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7 Tips to Help Overcome Your Fear of the Dentist

By Amelia Grant

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If just the thought of going to a dentist gives you nightmares, you might have a condition called the dental phobia. It is such a common occurrence that it even has its own Latin name - odontophobia. According to statistics, around 15% of Americans, or 30 million people, suffer from it.

In the U.S., 75% of adults experience fear of the dentist, but just 5 to 10% experience true dental phobia. This prevents many people from going to the dentist, causing their dental issues to develop to a critical stage. If you experience great fear of the dentist, itís really important to overcome that fear. Here are 7 tips that can help.

  1. Tell your dentist about your fears.

    Itís very common for adults to be so embarrassed by their phobia that they donít even share it with the one person they really should - their dentist. Most likely, your dentist has already encountered patients suffering from dental phobia. So by telling him about it, he will ensure to take the appropriate steps to accommodate your needs.

  2. Get to know your dentist.

    One of the scariest parts of visiting the dentist for many people is the thought of a stranger, in a mask, looming over them. Itís very important to remember that underneath that mask, is a real human being, just like everyone else. It might be a good idea to meet the dentist before hand, talk to him about your fears and get to know him or her.

  3. Familiarize yourself with the tools.

    Itís perfectly normal to be afraid of pointy, sharp things. Especially when those items will be going into your mouth! A good way to overcome the fear of your dentist's tools is to familiarize yourself with them. Ask your dentist to let you hold the tools before the procedure. Another good method is to research online the various dental instruments used.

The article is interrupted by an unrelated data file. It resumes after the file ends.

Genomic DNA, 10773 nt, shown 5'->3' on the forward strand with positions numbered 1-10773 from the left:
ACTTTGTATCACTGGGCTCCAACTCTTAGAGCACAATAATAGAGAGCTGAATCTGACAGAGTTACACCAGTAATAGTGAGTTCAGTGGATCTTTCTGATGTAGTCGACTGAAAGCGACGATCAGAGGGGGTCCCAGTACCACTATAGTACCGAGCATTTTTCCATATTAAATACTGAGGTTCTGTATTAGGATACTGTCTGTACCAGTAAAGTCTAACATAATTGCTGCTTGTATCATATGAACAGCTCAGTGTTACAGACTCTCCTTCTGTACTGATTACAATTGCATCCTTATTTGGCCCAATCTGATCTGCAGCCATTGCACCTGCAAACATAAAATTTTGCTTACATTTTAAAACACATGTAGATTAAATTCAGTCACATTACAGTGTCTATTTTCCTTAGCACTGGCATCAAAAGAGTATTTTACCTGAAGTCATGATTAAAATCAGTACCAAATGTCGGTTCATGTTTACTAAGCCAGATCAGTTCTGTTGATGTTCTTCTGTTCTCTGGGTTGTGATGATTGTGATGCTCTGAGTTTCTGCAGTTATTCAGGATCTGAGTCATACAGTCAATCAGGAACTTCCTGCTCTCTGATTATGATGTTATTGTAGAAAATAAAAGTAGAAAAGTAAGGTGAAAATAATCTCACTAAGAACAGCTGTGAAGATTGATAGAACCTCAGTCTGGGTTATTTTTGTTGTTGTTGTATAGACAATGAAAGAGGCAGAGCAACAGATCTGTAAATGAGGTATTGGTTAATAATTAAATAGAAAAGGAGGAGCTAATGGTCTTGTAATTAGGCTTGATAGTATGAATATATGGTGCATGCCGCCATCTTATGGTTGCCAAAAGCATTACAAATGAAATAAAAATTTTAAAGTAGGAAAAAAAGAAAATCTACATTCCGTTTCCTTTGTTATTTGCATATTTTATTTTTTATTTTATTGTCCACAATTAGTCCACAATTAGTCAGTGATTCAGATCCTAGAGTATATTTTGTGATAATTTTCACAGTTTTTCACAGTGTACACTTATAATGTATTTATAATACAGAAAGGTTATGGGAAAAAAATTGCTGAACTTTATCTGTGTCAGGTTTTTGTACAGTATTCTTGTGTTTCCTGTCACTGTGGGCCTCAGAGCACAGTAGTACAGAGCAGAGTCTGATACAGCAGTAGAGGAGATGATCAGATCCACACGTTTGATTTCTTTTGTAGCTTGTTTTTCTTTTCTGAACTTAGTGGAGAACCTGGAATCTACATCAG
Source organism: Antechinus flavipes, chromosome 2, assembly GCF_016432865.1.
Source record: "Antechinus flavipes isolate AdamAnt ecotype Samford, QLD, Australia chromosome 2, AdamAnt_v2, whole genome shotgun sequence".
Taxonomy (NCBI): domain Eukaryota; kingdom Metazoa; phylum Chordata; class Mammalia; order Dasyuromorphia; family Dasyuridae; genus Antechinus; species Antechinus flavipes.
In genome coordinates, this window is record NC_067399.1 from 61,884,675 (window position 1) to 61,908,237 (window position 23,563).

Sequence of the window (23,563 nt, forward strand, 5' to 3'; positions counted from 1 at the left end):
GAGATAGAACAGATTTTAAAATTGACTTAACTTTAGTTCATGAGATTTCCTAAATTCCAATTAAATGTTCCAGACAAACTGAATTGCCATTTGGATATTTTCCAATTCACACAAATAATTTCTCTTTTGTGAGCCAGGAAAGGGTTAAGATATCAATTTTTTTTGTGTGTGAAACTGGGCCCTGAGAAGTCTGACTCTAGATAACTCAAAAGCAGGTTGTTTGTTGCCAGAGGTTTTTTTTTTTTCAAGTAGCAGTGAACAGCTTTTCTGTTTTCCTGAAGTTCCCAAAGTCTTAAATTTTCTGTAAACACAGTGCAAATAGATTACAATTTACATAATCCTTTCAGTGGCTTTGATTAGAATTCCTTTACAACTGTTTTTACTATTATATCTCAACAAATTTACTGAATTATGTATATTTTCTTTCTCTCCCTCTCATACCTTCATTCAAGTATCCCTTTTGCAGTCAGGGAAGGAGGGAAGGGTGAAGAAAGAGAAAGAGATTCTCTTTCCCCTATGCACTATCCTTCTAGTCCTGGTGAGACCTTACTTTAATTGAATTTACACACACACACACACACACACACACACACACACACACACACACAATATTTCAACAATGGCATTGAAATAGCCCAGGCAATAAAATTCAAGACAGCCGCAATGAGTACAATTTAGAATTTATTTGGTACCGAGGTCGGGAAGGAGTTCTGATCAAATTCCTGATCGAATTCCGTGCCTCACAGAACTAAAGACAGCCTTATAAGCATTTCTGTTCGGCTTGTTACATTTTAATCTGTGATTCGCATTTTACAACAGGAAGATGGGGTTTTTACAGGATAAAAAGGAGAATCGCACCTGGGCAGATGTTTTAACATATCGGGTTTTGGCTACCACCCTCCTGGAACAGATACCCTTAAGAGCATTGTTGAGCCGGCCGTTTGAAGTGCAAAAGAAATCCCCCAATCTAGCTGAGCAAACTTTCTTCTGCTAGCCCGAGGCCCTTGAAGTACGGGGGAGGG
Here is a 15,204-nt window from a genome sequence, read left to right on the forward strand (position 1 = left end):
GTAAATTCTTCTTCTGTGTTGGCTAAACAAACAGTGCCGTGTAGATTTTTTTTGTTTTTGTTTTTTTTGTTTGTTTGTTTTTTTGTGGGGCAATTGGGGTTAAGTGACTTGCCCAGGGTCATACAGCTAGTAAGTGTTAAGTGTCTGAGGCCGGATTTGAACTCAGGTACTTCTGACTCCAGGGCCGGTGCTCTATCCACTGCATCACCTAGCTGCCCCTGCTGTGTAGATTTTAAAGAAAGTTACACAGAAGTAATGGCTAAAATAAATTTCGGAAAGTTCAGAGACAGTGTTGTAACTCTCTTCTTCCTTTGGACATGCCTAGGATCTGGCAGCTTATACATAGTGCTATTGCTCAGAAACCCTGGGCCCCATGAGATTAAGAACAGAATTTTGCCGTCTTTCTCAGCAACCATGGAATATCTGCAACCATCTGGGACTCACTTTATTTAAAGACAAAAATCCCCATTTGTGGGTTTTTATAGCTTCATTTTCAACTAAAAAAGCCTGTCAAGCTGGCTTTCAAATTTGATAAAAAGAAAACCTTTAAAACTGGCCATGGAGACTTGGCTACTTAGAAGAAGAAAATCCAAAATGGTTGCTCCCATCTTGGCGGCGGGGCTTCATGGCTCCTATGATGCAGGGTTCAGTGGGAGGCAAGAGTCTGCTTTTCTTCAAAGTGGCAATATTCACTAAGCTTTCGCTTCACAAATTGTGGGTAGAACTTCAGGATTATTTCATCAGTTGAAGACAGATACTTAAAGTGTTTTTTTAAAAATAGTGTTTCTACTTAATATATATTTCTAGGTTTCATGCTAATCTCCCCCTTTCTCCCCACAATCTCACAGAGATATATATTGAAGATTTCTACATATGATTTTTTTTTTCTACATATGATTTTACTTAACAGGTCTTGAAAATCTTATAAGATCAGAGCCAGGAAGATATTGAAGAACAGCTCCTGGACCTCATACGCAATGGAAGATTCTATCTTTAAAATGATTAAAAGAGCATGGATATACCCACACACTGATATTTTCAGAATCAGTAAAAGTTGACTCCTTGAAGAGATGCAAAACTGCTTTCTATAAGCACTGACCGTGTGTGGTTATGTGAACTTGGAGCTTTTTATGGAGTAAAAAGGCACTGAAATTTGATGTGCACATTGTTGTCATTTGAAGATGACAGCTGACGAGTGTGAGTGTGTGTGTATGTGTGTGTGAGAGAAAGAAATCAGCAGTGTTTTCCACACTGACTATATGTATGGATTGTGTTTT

4. Establish a signal.

    Before starting the procedure, establish a signal with your dentist, such as raising your hand, so he knows when to stop immediately. The more you communicate your discomforts to your dentist, the calmer you will feel.

  5. Ask for an adjustment.

    Some people donít like the loss of control and feeling of helplessness they feel when reclined in a dentistís chair. You can request that your chair be only partially reclined. Which may ease your fears by making you feel more in control.

  6. Remember that times have changed.

    The world of dentistry is constantly developing and changing. So if you have fears due to an incident you experienced as a child, remember that dental visits today are very different to the way they were before. There are many new dental products and procedures that make the experience pain-free.

  7. See a professional.

    If your phobia is too severe to get over, it might not be a bad idea to seek professional help. Therapists can help discover the cause of your fears and really help you in getting over them.

Article written by: https://www.yonkersdentalspa.com/

Source: http://Top7Business.com/?expert=Amelia_Grant

Article Submitted On: July 06, 2018